Rock Creek has the ability to change twist rates down to .3" per inch and also the ability to change the wideth of the lands with no extra charge, ALOT LESS EXPENSIVE to test these things out!!!

Yes the origins of the lands will erode faster but remember that the 5R rifling are not sharp edged rifling so there is more meat in them then a traditional land of the same surface width so they will last longer, how much longer, yet to be seen.

Most feel barrels are pretty expendable. A custom rifle will run you anywhere from \$1900 to as much as you want to put into it. A replacement barrel will run \$300 to \$500 depending on length and if you want it fluted. Add \$200 to 300 on that and you have a new barrel installed so for \$500 on the low end you have basically a new rifle.

This is not chump change in any way or form but some feel it is more then worth it to get an extra 200 fps on a .9 BC bullet. I would probably fall into that catagory and give up 200-300 rounds on a 1200 round barrel life for big game hunting.

Sometimes I question my patients and sometimes I think the only balls I have are rolling around between my ears when I do something really stupid in testing but so far it has been alot of fun and we are doing some interesting things.

Richard just needs to keep making the bullets and I will figure some way to put 100 grains of powder under them to find the limits of the barrels, bullets and powders!!!

All in the name of having fun I guess!!! We are all in it together anyway, thats the good thing about LRH!!!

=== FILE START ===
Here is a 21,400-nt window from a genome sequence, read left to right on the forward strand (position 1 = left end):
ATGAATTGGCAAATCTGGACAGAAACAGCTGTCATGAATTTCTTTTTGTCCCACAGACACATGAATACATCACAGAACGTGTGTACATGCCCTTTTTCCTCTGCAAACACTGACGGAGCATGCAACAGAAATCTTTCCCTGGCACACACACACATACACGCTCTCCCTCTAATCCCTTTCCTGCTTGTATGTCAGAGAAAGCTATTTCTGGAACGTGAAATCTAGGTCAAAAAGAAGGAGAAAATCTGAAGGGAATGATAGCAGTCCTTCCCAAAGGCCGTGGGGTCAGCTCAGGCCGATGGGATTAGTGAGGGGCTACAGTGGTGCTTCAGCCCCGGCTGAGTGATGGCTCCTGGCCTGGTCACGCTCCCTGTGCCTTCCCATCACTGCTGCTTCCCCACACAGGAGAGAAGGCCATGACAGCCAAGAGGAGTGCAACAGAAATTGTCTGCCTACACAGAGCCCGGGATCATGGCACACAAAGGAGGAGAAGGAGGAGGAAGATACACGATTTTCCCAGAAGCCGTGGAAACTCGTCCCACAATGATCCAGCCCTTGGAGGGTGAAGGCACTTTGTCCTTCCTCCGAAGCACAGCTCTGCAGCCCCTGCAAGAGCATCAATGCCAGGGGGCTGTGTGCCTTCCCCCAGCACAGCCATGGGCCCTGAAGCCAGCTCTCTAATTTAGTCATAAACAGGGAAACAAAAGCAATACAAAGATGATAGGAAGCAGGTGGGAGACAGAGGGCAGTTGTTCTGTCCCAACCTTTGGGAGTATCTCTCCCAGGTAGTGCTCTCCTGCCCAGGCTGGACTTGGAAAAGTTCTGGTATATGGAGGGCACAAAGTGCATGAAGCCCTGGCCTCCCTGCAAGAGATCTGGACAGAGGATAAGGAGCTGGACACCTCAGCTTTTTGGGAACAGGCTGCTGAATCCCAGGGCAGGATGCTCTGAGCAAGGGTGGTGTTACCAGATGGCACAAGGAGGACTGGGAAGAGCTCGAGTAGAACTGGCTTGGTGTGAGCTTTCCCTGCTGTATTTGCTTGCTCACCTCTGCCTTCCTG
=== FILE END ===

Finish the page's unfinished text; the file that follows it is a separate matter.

Good Shooting!!

Kirby Allen(50)
__________________
Kirby Allen(50)

Allen Precision Shooting
Home of the Allen Magnum, Allen Xpress and Allen Tactical Wildcats and the Painkiller Muzzle brakes.

Farther, Faster and Flatter then ever before.

Web Page: www.apsrifles.com

allenmagnum@gmail.com
#33
10-17-2006, 10:00 PM
 Silver Member Join Date: Jan 2003 Location: Wallaroo, South Australia Posts: 201
Re: High BC .257 bullets?

Kirby, I just did the numbers on my Krieger .257 7 twist barrel (4 grooves, I think) and it comes out at 32.21% using these numbers.

Land width: 0.065 (I think I measured it correctly)
Total Land width: 0.260
Barrel Circ: 0.807

So it is safe to assume that the 32% land compression is putting considerable stress on the 156 grain Wildcat which as you would know has a large bearing surface.

The barrel has currently 90 shots down the spout and you would think that it is broken in. However, right from the first shot to the latest the accuracy levels are good, but I have been surprised by the amount of copper fouling it is creating.

However, it does seem to clean up most of it after just 2-3 patches of Tetra, but I usually am getting small spots of copper left on the edge of 2-3 lands in the last half inch from the muzzle.

These small deposits are left after using Tetra copper solvent and sometimes Sweets. The rest of the barrel cleans up quickly, but I seem to have to go to extra trouble to remove these 2 or 3 spots of copper.

Do you think that it is a barrel problem near the muzzle, or just a result of the bullet being shredded by the lands and more copper being deposited there.

My new Krieger .224 6.5 twist barrel is still in its wrapper in the cupboard, but I am now wondering whether I should take that off and measure the lands.

Thank you for a thought provoking article. Regards, Brian.
#34
10-17-2006, 11:20 PM
 Silver Member Join Date: Sep 2003 Posts: 347
Re: High BC .257 bullets?